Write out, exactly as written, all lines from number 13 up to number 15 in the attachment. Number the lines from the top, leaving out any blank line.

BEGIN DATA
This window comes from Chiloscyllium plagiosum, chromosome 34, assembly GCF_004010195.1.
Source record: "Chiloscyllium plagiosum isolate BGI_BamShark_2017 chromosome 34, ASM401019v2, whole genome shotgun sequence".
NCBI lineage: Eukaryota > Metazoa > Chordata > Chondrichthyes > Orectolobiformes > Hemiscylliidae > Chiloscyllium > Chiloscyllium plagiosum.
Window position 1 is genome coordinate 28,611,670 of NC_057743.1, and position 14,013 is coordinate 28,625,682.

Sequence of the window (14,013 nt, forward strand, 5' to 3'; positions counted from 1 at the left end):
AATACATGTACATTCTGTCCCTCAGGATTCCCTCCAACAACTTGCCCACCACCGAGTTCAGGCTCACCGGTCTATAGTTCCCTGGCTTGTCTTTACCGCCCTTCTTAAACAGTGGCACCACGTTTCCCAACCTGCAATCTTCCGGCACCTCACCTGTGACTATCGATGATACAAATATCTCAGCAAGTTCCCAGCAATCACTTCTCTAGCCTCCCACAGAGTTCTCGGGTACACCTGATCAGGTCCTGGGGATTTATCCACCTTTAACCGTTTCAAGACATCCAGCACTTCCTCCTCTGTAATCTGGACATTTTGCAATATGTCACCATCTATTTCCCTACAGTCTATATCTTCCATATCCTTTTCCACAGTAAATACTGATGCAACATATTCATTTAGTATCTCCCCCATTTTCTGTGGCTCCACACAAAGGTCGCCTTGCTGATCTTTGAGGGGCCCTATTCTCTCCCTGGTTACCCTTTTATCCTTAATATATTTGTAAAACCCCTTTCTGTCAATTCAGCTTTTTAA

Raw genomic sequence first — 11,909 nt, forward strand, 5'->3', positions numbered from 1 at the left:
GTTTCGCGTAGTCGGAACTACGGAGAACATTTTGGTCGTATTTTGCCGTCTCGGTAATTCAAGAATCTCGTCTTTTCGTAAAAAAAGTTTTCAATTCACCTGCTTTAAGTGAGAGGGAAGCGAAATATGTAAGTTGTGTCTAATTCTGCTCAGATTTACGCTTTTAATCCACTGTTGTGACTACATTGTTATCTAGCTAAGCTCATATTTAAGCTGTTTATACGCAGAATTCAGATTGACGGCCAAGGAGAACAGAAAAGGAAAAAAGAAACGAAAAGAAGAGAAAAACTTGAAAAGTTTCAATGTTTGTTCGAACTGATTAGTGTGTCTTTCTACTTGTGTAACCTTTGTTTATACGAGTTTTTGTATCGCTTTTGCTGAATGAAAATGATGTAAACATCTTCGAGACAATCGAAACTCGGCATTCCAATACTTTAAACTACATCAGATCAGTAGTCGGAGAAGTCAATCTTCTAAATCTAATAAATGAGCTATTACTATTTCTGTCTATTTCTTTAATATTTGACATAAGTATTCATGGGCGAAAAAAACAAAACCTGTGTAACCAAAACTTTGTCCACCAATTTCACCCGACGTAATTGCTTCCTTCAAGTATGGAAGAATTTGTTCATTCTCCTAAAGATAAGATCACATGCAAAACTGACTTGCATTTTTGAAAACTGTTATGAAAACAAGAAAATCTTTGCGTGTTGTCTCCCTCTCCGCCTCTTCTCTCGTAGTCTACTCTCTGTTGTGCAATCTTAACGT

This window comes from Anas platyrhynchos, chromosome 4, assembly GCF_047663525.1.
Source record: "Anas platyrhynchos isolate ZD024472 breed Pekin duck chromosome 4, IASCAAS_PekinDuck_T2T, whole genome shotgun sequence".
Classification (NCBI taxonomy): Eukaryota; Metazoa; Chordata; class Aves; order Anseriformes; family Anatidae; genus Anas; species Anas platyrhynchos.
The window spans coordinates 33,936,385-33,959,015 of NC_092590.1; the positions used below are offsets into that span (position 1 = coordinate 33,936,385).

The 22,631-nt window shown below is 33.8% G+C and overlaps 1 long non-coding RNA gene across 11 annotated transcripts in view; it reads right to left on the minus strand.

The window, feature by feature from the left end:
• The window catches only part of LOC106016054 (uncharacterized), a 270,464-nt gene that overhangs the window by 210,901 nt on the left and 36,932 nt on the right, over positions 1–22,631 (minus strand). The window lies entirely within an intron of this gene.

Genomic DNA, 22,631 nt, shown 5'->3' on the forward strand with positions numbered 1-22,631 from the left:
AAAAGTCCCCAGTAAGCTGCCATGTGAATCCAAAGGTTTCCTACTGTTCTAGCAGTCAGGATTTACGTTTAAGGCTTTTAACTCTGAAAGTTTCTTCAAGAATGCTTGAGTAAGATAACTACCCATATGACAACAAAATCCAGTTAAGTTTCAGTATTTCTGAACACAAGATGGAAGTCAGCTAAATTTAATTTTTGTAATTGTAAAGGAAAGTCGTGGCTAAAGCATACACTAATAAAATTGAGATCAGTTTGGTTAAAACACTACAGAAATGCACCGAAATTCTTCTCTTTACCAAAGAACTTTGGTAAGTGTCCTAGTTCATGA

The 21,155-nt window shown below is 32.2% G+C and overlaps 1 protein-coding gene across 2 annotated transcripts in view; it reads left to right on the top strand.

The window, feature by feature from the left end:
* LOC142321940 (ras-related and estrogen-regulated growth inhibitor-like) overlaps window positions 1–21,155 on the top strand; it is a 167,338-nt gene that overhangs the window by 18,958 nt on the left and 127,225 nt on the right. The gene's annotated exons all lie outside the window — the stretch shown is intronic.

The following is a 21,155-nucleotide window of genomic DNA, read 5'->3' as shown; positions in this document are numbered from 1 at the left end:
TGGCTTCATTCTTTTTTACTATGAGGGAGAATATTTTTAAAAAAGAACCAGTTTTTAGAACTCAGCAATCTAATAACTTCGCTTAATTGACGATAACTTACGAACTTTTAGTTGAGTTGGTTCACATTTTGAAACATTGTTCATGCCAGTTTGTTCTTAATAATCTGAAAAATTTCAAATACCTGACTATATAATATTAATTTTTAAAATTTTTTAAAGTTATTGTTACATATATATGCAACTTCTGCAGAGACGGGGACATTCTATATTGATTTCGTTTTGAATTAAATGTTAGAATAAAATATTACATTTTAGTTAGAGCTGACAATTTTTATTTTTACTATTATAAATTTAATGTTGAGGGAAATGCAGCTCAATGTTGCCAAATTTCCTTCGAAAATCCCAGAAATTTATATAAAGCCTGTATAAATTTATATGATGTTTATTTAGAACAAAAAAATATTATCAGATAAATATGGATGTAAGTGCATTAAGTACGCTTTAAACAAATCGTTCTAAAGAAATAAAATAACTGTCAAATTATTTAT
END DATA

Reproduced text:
The 22,631-nt window shown below is 33.8% G+C and overlaps 1 long non-coding RNA gene across 11 annotated transcripts in view; it reads right to left on the minus strand.

The window, feature by feature from the left end:
• The window catches only part of LOC106016054 (uncharacterized), a 270,464-nt gene that overhangs the window by 210,901 nt on the left and 36,932 nt on the right, over positions 1–22,631 (minus strand). The window lies entirely within an intron of this gene.